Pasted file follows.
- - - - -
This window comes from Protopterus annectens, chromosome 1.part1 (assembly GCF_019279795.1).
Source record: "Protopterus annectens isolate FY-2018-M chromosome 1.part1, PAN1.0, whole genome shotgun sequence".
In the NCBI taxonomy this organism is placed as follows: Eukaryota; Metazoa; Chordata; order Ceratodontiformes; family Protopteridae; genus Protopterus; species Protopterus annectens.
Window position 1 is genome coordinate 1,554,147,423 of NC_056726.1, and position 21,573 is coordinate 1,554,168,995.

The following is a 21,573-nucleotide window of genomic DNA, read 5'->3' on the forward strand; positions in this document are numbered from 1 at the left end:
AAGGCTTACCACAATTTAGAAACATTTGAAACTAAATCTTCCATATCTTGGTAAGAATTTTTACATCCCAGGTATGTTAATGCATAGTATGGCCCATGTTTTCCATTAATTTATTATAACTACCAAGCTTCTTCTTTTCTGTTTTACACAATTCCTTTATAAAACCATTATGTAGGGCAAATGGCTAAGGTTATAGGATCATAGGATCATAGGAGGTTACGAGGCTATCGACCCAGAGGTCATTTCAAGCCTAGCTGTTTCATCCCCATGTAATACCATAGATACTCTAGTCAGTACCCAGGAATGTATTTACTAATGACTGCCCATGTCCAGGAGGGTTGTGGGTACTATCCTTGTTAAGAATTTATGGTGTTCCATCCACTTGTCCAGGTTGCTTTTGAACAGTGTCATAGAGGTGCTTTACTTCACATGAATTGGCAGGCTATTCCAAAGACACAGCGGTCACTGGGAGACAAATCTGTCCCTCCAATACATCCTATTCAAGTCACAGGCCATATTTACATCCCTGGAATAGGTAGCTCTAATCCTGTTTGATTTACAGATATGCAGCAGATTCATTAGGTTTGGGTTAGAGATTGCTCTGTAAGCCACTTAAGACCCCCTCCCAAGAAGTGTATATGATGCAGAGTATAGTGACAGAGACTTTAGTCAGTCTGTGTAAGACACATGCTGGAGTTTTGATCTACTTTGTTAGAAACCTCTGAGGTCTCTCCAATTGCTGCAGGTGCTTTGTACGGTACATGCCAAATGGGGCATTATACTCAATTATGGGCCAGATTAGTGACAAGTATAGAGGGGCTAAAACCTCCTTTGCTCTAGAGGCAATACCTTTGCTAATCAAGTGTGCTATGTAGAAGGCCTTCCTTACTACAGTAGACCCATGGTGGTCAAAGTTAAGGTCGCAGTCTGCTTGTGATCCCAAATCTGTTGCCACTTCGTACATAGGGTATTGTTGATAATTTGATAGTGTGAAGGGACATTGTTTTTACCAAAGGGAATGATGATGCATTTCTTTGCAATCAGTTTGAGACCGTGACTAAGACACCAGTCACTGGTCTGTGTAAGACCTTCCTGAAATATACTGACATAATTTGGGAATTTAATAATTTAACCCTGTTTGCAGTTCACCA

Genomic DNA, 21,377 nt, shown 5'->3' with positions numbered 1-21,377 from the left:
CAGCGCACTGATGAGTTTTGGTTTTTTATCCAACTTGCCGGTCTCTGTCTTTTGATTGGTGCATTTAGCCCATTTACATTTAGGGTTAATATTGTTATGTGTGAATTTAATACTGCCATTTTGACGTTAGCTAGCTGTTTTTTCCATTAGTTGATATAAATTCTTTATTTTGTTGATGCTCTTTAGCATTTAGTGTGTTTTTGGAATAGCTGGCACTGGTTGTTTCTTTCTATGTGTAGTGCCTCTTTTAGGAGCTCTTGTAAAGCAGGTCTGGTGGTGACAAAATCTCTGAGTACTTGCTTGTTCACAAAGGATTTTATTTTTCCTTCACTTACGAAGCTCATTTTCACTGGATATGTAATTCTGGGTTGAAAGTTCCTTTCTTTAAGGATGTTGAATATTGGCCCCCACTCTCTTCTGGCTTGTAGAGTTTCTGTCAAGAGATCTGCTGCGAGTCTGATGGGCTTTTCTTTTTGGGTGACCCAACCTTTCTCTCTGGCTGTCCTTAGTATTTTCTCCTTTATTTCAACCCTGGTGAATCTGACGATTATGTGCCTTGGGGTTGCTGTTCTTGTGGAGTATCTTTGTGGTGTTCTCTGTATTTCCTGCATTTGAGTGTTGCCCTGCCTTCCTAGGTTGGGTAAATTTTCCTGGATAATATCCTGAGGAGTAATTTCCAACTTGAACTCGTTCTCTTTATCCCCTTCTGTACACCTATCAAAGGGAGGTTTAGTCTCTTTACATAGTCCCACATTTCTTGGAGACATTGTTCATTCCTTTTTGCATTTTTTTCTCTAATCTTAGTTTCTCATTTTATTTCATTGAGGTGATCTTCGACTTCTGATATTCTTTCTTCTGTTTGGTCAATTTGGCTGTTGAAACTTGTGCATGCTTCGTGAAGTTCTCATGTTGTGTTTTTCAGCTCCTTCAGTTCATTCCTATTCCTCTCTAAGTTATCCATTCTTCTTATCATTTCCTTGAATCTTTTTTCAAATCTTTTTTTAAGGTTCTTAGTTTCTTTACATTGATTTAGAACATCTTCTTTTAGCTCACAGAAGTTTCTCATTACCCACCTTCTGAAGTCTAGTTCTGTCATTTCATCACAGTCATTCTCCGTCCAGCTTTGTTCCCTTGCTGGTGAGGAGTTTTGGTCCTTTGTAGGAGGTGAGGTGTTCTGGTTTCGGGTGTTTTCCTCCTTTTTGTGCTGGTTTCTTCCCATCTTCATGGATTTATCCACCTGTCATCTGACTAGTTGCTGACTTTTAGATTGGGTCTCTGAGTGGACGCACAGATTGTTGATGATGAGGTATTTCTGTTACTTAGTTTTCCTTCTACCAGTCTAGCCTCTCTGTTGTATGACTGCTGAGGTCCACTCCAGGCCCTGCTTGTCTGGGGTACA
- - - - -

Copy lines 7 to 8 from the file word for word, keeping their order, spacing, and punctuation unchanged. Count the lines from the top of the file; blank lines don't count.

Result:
Genomic DNA, 21,377 nt, shown 5'->3' with positions numbered 1-21,377 from the left:
CAGCGCACTGATGAGTTTTGGTTTTTTATCCAACTTGCCGGTCTCTGTCTTTTGATTGGTGCATTTAGCCCATTTACATTTAGGGTTAATATTGTTATGTGTGAATTTAATACTGCCATTTTGACGTTAGCTAGCTGTTTTTTCCATTAGTTGATATAAATTCTTTATTTTGTTGATGCTCTTTAGCATTTAGTGTGTTTTTGGAATAGCTGGCACTGGTTGTTTCTTTCTATGTGTAGTGCCTCTTTTAGGAGCTCTTGTAAAGCAGGTCTGGTGGTGACAAAATCTCTGAGTACTTGCTTGTTCACAAAGGATTTTATTTTTCCTTCACTTACGAAGCTCATTTTCACTGGATATGTAATTCTGGGTTGAAAGTTCCTTTCTTTAAGGATGTTGAATATTGGCCCCCACTCTCTTCTGGCTTGTAGAGTTTCTGTCAAGAGATCTGCTGCGAGTCTGATGGGCTTTTCTTTTTGGGTGACCCAACCTTTCTCTCTGGCTGTCCTTAGTATTTTCTCCTTTATTTCAACCCTGGTGAATCTGACGATTATGTGCCTTGGGGTTGCTGTTCTTGTGGAGTATCTTTGTGGTGTTCTCTGTATTTCCTGCATTTGAGTGTTGCCCTGCCTTCCTAGGTTGGGTAAATTTTCCTGGATAATATCCTGAGGAGTAATTTCCAACTTGAACTCGTTCTCTTTATCCCCTTCTGTACACCTATCAAAGGGAGGTTTAGTCTCTTTACATAGTCCCACATTTCTTGGAGACATTGTTCATTCCTTTTTGCATTTTTTTCTCTAATCTTAGTTTCTCATTTTATTTCATTGAGGTGATCTTCGACTTCTGATATTCTTTCTTCTGTTTGGTCAATTTGGCTGTTGAAACTTGTGCATGCTTCGTGAAGTTCTCATGTTGTGTTTTTCAGCTCCTTCAGTTCATTCCTATTCCTCTCTAAGTTATCCATTCTTCTTATCATTTCCTTGAATCTTTTTTCAAATCTTTTTTTAAGGTTCTTAGTTTCTTTACATTGATTTAGAACATCTTCTTTTAGCTCACAGAAGTTTCTCATTACCCACCTTCTGAAGTCTAGTTCTGTCATTTCATCACAGTCATTCTCCGTCCAGCTTTGTTCCCTTGCTGGTGAGGAGTTTTGGTCCTTTGTAGGAGGTGAGGTGTTCTGGTTTCGGGTGTTTTCCTCCTTTTTGTGCTGGTTTCTTCCCATCTTCATGGATTTATCCACCTGTCATCTGACTAGTTGCTGACTTTTAGATTGGGTCTCTGAGTGGACGCACAGATTGTTGATGATGAGGTATTTCTGTTACTTAGTTTTCCTTCTACCAGTCTAGCCTCTCTGTTGTATGACTGCTGAGGTCCACTCCAGGCCCTGCTTGTCTGGGGTACA